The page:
There is no reason at all why we should accept this as the natural outcome of our future. All of you here are still young, and your future is still in the making. Why not take the future in your hands now, and start creating one that will be much better for you, and for everyone?
So, instead of talking to you about information technology and how to compete in the knowledge based economy, I would like to take this opportunity to share my thoughts on living a more fulfilling life.
My first thought on living a more fulfilling life is, let's strive to be a better and more useful person, by getting our hands dirty, doing real work, and making real contributions, everyday of our lives.
There is a saying that when we first come out to work, we know everything about nothing. By the time we reach the top, we end up knowing nothing about everything. Not sure if this is true, but it does remind us not to waste our precious time.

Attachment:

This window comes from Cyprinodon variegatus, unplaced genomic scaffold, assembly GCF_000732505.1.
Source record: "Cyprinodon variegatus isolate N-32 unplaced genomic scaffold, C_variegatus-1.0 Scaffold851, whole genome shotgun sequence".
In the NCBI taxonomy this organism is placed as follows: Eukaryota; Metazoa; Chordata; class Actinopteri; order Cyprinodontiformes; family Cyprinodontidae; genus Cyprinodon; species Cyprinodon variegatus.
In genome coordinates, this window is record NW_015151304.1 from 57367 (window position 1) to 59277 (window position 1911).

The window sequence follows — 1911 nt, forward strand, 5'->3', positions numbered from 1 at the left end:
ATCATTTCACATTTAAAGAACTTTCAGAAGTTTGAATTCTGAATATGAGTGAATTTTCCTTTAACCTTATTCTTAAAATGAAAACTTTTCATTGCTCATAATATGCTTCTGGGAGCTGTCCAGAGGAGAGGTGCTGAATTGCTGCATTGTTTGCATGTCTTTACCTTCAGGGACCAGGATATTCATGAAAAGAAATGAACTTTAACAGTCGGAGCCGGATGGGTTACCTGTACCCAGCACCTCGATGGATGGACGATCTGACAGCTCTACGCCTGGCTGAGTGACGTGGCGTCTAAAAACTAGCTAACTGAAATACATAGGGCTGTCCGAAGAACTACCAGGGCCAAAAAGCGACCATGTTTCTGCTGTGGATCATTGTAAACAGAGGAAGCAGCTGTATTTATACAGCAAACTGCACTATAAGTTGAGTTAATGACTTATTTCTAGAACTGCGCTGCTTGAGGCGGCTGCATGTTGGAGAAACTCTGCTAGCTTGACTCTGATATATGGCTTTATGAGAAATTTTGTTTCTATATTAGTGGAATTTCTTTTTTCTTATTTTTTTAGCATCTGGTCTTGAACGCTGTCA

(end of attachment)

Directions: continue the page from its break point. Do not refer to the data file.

There is nothing more satisfying than to learn and contribute at the same time. Instead of thinking about how to get to the top in great hurry, I urge you to take it one step at a time, keep your feet firmly on the ground, and enjoy the journey as you work your way up.
Learn and improve yourself along the way, so that you will not end up knowing nothing about everything when you finally get to where you aspire to be.
My second thought on living a more fulfilling life is, not matter how capable we are as individuals, we all need strong teamwork to overcome the many challenges in life because good things in life do not come easy.